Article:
Plowshares and Pruninghooks: Rethinking the Language of Biblical Prophecy and Apocalyptic Literature

D. Brent Sandy IVP Academic, Downers Grove, IL November 1, 2002
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This book, by the chair of the department of religious studies at Grace College, Winona Lake, Indiana, examines the language of prophetic and apocalyptic literature. He argues that prophetic language is predominantly metaphorical (pp. 70–73, 189–94). This challenges the traditional approach of many commentators who take biblical prophecy literally unless there is sufficient reason contextually to do otherwise.

Sandy considers how prophetic language works in general (chaps. 1–4). He then considers the use of apocalyptic language (chap. 5), how recorded prophecies were fulfilled (chap. 6), and then how one can expect other prophecies to be fulfilled (chap. 7). While this extensive consideration of the use of language is comprehensive, it deemphasizes an important aspect of literal interpretation, which states that whether the language is metaphorical or literal it must refer to an actual referent. For example what do the words “plowshares and pruning hooks” refer to? Sandy seems to leave unanswered this matter of the referents of prophetic texts.

In assessing apocalyptic language Sandy raises a number of questions about different passages. One such question is, Did Daniel have 20-20 vision? (pp. 111–16). By considering Daniel 8 alone Sandy reached conclusions that would not follow from a more complete consideration of the Book of Daniel. Had he considered Nebuchadnezzar’s vision of the image in Daniel 2, he would have noted Daniel’s helpful interpretation (2:24–45). Some details do involve 20-20 vision, as “you [Nebuchadnezzar] are the head of gold” (v. 38). The presence of textual comments that interpret the visions is common in Daniel and Revelation. In addition the biblical corpus of apocalyptic revelation quite clearly builds on previously revealed images and symbols. So the history of the sequence of empires in Daniel 2 is followed by parallel visions of empires in Daniel 7. And Daniel 8 examines the sequence of two empires introduced in Daniel 7 but adds more information. And the ten horns arising in the Roman Empire (7:7–8) appear again in Revelation 12:3 and 13:1.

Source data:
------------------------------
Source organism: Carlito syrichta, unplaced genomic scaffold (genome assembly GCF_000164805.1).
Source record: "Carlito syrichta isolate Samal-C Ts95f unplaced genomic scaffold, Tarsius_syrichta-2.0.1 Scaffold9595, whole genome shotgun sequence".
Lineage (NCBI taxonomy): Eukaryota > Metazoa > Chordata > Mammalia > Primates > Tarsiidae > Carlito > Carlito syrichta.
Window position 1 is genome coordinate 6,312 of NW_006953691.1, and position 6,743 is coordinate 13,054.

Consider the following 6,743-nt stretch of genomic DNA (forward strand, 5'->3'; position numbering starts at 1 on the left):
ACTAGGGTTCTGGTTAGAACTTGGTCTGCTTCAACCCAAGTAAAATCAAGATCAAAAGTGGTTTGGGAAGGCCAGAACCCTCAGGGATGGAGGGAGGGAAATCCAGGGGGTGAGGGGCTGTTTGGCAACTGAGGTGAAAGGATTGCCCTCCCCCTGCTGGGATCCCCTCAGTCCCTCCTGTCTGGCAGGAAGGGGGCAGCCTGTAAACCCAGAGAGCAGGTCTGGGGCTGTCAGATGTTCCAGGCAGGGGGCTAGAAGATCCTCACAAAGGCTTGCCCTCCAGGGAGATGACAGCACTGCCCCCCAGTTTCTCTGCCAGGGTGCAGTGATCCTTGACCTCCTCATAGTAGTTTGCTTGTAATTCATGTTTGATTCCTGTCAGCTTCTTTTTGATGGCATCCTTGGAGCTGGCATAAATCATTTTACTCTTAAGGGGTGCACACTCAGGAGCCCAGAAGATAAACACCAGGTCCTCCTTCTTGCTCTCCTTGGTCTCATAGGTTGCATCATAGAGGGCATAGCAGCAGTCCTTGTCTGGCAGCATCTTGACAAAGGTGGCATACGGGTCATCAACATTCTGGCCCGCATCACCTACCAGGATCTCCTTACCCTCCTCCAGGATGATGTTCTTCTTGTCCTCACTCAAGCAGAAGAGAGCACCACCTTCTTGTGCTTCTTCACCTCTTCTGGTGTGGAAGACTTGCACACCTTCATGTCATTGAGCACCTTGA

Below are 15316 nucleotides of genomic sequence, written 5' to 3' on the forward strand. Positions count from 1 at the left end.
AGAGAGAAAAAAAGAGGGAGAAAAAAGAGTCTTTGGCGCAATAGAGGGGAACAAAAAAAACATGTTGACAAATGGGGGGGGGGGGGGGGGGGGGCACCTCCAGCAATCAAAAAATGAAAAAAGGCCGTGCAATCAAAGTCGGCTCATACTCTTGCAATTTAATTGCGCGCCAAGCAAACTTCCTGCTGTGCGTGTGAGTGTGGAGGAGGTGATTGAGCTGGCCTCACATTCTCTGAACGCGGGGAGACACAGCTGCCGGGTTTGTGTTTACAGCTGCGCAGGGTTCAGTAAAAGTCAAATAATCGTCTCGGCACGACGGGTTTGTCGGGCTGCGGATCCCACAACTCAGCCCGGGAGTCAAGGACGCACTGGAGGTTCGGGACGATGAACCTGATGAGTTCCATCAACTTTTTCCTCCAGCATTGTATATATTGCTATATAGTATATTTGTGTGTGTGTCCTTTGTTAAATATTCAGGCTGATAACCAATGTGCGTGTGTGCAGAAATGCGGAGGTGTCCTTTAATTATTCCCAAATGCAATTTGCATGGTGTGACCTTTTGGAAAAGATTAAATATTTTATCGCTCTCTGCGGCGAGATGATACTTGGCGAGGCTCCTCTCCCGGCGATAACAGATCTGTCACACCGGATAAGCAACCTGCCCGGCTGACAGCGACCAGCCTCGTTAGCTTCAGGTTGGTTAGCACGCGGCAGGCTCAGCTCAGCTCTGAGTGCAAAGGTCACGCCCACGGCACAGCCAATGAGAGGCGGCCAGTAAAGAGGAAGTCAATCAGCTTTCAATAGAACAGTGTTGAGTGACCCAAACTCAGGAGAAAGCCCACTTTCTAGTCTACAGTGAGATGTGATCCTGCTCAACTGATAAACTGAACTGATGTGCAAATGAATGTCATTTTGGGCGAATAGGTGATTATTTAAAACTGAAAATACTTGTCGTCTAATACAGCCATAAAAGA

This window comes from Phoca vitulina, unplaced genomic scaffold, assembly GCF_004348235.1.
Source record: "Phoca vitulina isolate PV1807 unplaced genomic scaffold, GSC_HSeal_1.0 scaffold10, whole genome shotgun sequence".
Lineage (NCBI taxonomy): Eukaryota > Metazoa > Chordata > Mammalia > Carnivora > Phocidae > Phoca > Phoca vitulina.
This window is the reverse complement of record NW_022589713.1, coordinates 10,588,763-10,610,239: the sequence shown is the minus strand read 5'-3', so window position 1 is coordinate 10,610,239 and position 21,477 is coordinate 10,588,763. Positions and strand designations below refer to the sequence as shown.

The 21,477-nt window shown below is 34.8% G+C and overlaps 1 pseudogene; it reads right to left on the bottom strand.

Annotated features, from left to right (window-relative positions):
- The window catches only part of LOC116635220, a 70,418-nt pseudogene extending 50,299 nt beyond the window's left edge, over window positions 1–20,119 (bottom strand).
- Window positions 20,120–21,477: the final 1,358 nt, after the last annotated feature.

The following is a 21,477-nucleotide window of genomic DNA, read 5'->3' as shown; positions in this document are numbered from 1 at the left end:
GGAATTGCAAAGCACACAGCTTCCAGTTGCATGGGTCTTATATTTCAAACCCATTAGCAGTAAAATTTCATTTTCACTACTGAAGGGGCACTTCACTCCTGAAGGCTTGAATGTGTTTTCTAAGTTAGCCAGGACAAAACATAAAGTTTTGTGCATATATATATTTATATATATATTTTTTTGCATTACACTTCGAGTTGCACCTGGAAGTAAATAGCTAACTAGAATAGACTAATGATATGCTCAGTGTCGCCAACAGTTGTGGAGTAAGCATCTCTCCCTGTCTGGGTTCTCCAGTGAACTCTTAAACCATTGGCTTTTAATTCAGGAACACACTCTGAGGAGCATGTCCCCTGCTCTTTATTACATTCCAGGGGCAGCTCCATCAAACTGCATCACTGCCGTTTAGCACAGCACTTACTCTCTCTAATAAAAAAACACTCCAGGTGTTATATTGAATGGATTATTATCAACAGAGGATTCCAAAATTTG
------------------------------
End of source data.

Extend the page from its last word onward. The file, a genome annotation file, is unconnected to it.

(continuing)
Sandy introduces an unwarranted skepticism about the clarity of any prophetic language. He characterizes the function of prophetic language as a “stained glass window, not a crystal ball” (p. 184). The varying colors and different thicknesses of the glass, he says, suggest possible distortion and obscurity in the prophetic references to reality. He writes, “All systems of eschatology are subject to reconsideration” (p. 206).

What has influenced Sandy’s investigation is finally brought to the surface in the conclusion. “How will prophecies be fulfilled? Are detailed theories of the twentieth century (of premillenial dispensationalism in particular) valid interpretations of prophecy and apocalyptic?” (p. 188). However, this reviewer asks, can Sandy’s limited investigation of prophetic language provide a legitimate answer to these questions? Sandy’s work may be a basis for continued conversation, but it is not a warrant for outright rejection of viable models of interpretation of prophetic literature.

—Elliott E. Johnson

January 1, 2005
 

Biblotheca Sacra

This review appeared in the Jan-Mar 2005 vol. 162 no. 1 issue of Biblotheca Sacra, DTS’s quarterly academic journal.

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